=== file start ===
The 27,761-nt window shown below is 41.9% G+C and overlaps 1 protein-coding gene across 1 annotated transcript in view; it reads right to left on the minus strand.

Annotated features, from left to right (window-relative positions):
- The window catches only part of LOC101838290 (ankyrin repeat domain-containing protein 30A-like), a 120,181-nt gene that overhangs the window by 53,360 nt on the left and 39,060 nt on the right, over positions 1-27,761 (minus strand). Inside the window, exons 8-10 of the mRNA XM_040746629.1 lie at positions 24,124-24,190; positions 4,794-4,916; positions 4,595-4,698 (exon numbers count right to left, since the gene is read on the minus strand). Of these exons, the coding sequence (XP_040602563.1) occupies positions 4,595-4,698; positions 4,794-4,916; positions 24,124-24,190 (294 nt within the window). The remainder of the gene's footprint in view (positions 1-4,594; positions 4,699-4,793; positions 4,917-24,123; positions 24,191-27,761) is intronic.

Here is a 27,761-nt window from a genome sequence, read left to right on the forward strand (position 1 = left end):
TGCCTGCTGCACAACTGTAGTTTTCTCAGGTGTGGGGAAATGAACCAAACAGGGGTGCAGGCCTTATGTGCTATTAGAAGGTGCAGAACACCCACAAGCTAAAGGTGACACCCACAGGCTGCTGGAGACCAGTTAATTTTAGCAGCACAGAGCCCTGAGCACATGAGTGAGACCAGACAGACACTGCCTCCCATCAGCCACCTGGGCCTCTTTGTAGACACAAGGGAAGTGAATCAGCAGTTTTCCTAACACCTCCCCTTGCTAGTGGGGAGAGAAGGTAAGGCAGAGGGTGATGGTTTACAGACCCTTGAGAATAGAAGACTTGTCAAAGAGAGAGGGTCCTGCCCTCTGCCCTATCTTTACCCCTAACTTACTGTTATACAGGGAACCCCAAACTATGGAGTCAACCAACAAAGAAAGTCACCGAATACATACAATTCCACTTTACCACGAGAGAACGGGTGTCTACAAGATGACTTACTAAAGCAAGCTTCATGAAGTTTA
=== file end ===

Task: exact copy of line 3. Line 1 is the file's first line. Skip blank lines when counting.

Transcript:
- The window catches only part of LOC101838290 (ankyrin repeat domain-containing protein 30A-like), a 120,181-nt gene that overhangs the window by 53,360 nt on the left and 39,060 nt on the right, over positions 1-27,761 (minus strand). Inside the window, exons 8-10 of the mRNA XM_040746629.1 lie at positions 24,124-24,190; positions 4,794-4,916; positions 4,595-4,698 (exon numbers count right to left, since the gene is read on the minus strand). Of these exons, the coding sequence (XP_040602563.1) occupies positions 4,595-4,698; positions 4,794-4,916; positions 24,124-24,190 (294 nt within the window). The remainder of the gene's footprint in view (positions 1-4,594; positions 4,699-4,793; positions 4,917-24,123; positions 24,191-27,761) is intronic.